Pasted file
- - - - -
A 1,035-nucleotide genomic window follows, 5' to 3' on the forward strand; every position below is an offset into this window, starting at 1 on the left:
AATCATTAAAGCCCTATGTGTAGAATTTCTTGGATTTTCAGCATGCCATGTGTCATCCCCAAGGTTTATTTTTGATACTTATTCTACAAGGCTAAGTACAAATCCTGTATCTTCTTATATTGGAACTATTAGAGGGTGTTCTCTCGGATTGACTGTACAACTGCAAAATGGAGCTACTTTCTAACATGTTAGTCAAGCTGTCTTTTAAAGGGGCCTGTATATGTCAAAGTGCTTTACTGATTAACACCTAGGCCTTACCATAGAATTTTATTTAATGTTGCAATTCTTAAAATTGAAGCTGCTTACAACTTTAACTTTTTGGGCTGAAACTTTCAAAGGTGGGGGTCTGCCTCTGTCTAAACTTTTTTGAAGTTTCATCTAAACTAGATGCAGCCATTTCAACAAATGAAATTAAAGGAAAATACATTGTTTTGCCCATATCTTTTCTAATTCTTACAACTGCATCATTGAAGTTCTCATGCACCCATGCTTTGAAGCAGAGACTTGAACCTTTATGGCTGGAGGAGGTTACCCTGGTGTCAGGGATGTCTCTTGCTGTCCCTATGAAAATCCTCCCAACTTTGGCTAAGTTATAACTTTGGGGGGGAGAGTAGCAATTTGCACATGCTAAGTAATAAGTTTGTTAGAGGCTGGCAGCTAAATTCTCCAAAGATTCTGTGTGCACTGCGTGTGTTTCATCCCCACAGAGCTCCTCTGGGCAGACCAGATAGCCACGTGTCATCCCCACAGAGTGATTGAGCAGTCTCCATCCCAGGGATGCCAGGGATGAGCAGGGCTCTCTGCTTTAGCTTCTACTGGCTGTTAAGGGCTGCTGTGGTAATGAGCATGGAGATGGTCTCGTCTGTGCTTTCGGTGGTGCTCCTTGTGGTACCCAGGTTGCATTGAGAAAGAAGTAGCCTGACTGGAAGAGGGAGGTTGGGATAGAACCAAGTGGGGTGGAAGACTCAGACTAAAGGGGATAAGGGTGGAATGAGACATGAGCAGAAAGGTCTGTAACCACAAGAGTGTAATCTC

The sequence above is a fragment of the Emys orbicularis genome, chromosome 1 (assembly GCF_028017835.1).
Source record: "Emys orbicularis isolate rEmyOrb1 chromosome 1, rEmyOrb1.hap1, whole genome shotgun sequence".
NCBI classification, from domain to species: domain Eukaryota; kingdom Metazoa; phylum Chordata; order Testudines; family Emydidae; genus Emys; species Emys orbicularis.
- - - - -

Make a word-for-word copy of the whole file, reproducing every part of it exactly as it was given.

A 1,035-nucleotide genomic window follows, 5' to 3' on the forward strand; every position below is an offset into this window, starting at 1 on the left:
AATCATTAAAGCCCTATGTGTAGAATTTCTTGGATTTTCAGCATGCCATGTGTCATCCCCAAGGTTTATTTTTGATACTTATTCTACAAGGCTAAGTACAAATCCTGTATCTTCTTATATTGGAACTATTAGAGGGTGTTCTCTCGGATTGACTGTACAACTGCAAAATGGAGCTACTTTCTAACATGTTAGTCAAGCTGTCTTTTAAAGGGGCCTGTATATGTCAAAGTGCTTTACTGATTAACACCTAGGCCTTACCATAGAATTTTATTTAATGTTGCAATTCTTAAAATTGAAGCTGCTTACAACTTTAACTTTTTGGGCTGAAACTTTCAAAGGTGGGGGTCTGCCTCTGTCTAAACTTTTTTGAAGTTTCATCTAAACTAGATGCAGCCATTTCAACAAATGAAATTAAAGGAAAATACATTGTTTTGCCCATATCTTTTCTAATTCTTACAACTGCATCATTGAAGTTCTCATGCACCCATGCTTTGAAGCAGAGACTTGAACCTTTATGGCTGGAGGAGGTTACCCTGGTGTCAGGGATGTCTCTTGCTGTCCCTATGAAAATCCTCCCAACTTTGGCTAAGTTATAACTTTGGGGGGGAGAGTAGCAATTTGCACATGCTAAGTAATAAGTTTGTTAGAGGCTGGCAGCTAAATTCTCCAAAGATTCTGTGTGCACTGCGTGTGTTTCATCCCCACAGAGCTCCTCTGGGCAGACCAGATAGCCACGTGTCATCCCCACAGAGTGATTGAGCAGTCTCCATCCCAGGGATGCCAGGGATGAGCAGGGCTCTCTGCTTTAGCTTCTACTGGCTGTTAAGGGCTGCTGTGGTAATGAGCATGGAGATGGTCTCGTCTGTGCTTTCGGTGGTGCTCCTTGTGGTACCCAGGTTGCATTGAGAAAGAAGTAGCCTGACTGGAAGAGGGAGGTTGGGATAGAACCAAGTGGGGTGGAAGACTCAGACTAAAGGGGATAAGGGTGGAATGAGACATGAGCAGAAAGGTCTGTAACCACAAGAGTGTAATCTC

The sequence above is a fragment of the Emys orbicularis genome, chromosome 1 (assembly GCF_028017835.1).
Source record: "Emys orbicularis isolate rEmyOrb1 chromosome 1, rEmyOrb1.hap1, whole genome shotgun sequence".
NCBI classification, from domain to species: domain Eukaryota; kingdom Metazoa; phylum Chordata; order Testudines; family Emydidae; genus Emys; species Emys orbicularis.